Leading during disruptive circumstances is hard. I learned this as a leader of many wilderness ministry expeditions and director of a wilderness ministry school with courses lasting up to 40 days in the backcountry. I carried a Wilderness First Responder certification for 11 years and served as incident commander for every evacuation (usually lasting 3-5 days) during my tenure. I have led and trained many to lead during challenging times.
In any crisis, decisions need to be made in a timely manner, and things come at you fast. But leading through a prolonged crisis takes a different kind of mentality. Crisis over time requires a different kind of pacing and a different kind of leadership strategy.
Instead of a hard sprint, it might be better to think of your leadership in the crisis as an expedition. You have to strategize resources for the long haul. You will be with a small group of people over a long period of time. There is inherent danger and decisions that have to be made soberly, but not in fear. Anxiety, emotional fatigue and mental health are very real things to consider, possibly more important than toilet paper roll count.
Leadership for the Long Haul
This is an expedition, not a sprint. It is a journey; it has an arc and a path. There will be things you feel from week to week, and those feelings will change in a very predictable way. You can think of this journey in terms of phases:
- BUILDING (1-14 days)
In this phase, you focus on building teams and finding solutions to logistical issues. It is your first wave of innovation, and where you have the most control. The military mantra “go slow to go smart, go smart to go fast” is very useful here. This is where you need to communicate a tactical response. Details need to be in order.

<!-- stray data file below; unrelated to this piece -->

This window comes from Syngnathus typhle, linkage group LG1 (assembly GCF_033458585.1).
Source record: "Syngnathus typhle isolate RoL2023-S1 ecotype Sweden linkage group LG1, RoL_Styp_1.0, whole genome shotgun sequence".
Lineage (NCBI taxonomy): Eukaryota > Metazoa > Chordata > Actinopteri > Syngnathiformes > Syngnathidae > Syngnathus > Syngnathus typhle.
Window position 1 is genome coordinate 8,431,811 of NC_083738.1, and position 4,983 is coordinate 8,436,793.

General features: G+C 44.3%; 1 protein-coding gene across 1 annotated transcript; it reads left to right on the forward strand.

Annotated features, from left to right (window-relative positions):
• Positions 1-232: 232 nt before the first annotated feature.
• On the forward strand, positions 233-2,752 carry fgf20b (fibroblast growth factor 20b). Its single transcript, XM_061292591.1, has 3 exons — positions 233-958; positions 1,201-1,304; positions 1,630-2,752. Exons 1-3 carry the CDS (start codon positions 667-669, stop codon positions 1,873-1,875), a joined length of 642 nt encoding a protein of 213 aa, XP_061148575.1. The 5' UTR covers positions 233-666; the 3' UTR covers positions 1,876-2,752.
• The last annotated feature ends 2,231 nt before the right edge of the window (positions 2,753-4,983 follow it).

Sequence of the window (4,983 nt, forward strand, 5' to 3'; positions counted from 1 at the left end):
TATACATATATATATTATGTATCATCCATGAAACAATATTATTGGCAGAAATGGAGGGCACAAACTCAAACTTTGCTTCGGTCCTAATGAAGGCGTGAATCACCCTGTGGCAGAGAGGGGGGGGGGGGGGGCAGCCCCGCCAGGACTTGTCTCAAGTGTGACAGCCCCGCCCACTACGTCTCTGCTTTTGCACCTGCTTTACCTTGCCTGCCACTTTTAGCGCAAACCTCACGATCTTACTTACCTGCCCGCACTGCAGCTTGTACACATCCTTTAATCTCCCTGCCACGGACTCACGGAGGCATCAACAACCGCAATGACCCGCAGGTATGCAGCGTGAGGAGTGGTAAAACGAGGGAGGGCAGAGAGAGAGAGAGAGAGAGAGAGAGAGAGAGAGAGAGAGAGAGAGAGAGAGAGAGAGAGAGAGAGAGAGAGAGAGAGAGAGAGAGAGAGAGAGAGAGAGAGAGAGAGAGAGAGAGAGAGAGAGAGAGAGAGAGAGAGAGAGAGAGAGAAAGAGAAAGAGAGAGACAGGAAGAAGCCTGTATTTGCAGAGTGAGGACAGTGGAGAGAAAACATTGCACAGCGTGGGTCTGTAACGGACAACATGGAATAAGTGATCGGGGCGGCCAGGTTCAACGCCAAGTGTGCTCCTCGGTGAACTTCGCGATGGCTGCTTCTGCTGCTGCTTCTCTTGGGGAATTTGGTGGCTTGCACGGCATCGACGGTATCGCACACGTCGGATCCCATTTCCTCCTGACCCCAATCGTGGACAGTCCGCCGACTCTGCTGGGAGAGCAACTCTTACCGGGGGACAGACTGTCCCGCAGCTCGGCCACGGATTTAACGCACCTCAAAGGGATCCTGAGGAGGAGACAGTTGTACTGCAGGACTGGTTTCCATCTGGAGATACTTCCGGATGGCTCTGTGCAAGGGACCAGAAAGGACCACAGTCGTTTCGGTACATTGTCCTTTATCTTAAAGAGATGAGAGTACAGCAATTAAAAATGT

- BREAKING (14 – 21/28 days)
In this phase, you are learning what you can’t control, even beyond what you already thought you couldn’t. Logistical progress is being made, but emotional, mental and spiritual fatigue starts to set in. This is where you need to be with people. Speak hope and life, but don’t jump to the application and “opportunity” of all of this too soon.
- BAPTIZING (21/28 – 60 days)
New normal sets in—maintaining plans and working rhythms can bring distraction, but fatigue, apathy, even depression can come here. Relational support structures need to be in place by this time to provide care and communication in this phase. This is where we get to be creative in how to hold one another, weep with one another, give hope and joy to one another, and pray with one another in a way that does not violate the laws or guidelines in place. This is the place where there are no answers, just presence.
- BUDDING (60+ days)
People will need a new call to action (that may come sooner, depending on how the crisis progresses). A second wave of innovation comes here as new ideas arise and deep change happens. New things are birthed. This is where you can help the church learn about, and do, what you have always wanted for them.